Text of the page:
Joly’s remarks instead mention women targeted by autocratic governments, such as the Taliban preventing Afghan girls from attending school. She calls out Myanmar’s military junta imprisoning female democracy activists and sexually assaulting Rohingya women.

The speech cites Iran’s crackdown on protesters seeking accountability after the death of Mahsa Amini, when morality police arrested her for “unsuitable attire” in allegedly wearing a hijab improperly. Joly also notes Ukrainian women have been subjected to sexual violence by occupying Russian forces.

Joly argues deliberate policy choices are resulting in rising violence against women, who are excluded from “the negotiating table, the boardroom, the classroom.”

The speech is likely to take place around noon local time, and will include some of the themes raised last week in New York by Prime Minister Justin Trudeau. His remarks surrounded climate change and international development.

This report by The Canadian Press was first published Sept. 26, 2022.


Dylan Robertson, The Canadian Press

Continue Reading


Military en route to assist with recovery efforts



Residents of Atlantic Canada and eastern Quebec are coming to terms with the full scope of the damage left behind after post-tropical storm Fiona tore through the region over the weekend as one of the strongest storms Canada’s East Coast has ever faced.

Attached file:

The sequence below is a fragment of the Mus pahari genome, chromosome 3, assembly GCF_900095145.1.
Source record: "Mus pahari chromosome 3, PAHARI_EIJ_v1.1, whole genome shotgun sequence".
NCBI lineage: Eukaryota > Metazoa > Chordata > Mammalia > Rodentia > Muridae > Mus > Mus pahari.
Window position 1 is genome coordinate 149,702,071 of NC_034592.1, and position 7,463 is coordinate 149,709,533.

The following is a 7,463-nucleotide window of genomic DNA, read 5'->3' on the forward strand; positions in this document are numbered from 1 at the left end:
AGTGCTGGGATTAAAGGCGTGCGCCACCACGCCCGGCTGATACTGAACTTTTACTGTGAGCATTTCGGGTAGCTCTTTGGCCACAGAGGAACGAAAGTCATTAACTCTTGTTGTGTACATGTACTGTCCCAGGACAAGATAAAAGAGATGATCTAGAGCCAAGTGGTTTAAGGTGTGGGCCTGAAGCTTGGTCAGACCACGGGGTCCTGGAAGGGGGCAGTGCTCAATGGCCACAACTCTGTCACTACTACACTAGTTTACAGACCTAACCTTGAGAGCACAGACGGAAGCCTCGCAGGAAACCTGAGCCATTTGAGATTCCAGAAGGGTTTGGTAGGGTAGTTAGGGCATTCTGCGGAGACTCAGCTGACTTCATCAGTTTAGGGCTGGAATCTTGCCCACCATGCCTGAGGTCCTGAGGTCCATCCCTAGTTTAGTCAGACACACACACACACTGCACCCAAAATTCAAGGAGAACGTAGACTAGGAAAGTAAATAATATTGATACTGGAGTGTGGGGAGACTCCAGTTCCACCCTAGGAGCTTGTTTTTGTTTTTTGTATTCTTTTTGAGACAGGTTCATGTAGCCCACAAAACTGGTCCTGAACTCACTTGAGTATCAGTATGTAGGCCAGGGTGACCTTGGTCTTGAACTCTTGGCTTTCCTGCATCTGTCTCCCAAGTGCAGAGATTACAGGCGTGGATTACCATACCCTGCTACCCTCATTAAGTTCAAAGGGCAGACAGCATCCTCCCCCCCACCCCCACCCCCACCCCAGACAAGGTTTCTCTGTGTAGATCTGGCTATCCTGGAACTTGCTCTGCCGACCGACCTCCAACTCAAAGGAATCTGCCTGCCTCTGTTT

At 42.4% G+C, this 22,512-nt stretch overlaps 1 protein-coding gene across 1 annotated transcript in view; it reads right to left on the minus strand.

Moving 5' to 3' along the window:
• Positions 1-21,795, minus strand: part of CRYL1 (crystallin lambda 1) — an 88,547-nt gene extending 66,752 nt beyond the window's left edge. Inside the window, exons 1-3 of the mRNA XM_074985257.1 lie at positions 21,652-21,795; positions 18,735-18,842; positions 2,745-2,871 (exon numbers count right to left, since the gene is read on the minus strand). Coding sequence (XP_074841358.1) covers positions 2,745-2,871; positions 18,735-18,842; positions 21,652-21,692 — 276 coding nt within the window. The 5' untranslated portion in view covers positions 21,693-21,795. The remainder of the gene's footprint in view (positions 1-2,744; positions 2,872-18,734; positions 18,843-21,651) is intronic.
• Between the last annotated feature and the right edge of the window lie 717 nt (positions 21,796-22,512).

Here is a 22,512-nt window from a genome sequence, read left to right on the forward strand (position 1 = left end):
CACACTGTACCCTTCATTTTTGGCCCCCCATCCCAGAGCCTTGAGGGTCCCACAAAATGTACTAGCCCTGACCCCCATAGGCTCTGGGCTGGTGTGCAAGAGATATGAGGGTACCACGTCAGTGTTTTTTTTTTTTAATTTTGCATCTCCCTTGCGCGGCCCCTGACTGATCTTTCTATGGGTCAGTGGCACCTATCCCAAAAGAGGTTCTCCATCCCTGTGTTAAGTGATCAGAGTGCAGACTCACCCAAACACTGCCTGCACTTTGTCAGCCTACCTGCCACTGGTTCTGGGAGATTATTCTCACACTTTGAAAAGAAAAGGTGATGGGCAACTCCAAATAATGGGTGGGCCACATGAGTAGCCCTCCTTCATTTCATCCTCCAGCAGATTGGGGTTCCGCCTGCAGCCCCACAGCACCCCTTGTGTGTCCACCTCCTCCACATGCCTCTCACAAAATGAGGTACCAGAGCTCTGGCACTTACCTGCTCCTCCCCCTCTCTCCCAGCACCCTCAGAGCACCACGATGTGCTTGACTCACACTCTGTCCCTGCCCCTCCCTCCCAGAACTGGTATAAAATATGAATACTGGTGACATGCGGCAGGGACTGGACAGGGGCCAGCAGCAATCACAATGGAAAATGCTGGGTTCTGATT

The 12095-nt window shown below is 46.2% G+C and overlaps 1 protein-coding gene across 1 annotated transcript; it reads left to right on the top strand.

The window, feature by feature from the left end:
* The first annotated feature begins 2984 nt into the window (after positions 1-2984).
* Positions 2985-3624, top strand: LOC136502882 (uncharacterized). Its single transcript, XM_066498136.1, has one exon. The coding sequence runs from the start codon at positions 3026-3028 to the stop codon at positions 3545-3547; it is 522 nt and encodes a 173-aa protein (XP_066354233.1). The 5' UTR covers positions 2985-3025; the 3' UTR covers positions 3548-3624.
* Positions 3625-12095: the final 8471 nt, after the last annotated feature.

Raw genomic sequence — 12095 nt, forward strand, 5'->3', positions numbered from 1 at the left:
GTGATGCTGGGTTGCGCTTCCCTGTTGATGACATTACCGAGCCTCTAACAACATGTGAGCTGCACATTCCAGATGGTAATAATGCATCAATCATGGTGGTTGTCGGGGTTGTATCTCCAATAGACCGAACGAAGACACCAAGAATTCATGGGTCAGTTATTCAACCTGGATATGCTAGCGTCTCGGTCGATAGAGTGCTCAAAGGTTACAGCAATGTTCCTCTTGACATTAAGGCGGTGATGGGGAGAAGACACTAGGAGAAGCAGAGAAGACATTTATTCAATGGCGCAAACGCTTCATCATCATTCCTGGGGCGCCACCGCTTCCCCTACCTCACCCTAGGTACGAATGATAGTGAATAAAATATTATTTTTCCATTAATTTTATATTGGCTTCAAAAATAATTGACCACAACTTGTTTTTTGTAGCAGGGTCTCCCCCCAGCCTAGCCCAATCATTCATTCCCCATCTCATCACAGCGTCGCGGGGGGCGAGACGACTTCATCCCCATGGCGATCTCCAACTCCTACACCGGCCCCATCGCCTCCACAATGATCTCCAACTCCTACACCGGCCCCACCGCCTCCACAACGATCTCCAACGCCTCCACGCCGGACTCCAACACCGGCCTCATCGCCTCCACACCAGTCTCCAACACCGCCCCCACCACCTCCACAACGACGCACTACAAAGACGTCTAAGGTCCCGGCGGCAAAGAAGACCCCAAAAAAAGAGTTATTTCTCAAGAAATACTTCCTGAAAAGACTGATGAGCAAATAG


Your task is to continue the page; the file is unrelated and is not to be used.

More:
Members of the Canadian Armed Forces are being deployed to help with recovery efforts, with federal Defence Minister Anita Anand saying Sunday that about 100 troops a piece were either in place or en route to Newfoundland, Nova Scotia and P.E.I. to provide assistance with the cleanup effort.

Emergency Preparedness Minister Bill Blair said the immediate need is to provide food and shelter for those displaced by the storm, which is why the federal government is matching donations to the Canadian Red Cross.

However, he added that Ottawa will work with provinces to determine what is needed for recovery from a financial perspective, especially for Canadians who have lost everything. He said the first priority is the restoration of power and utilities, as well as clearing roadways to get essential supplies to those who need them.

At Fiona’s peak on Saturday, more than 500,000 customers across Atlantic Canada were without power, but by early Monday morning that number had been lowered to less than 300,000, with the vast majority in Nova Scotia. But even as crews workaround the clock to repair downed lines, some utility companies warned it could be days before the power is back on for everyone.

Authorities in western Newfoundland confirmed Fiona’s first Canadian fatality on Sunday. RCMP said a 73-year-old woman’s body was recovered from the water more than 24 hours after a massive wave struck her home, tearing away part of the basement. Her name was not immediately released.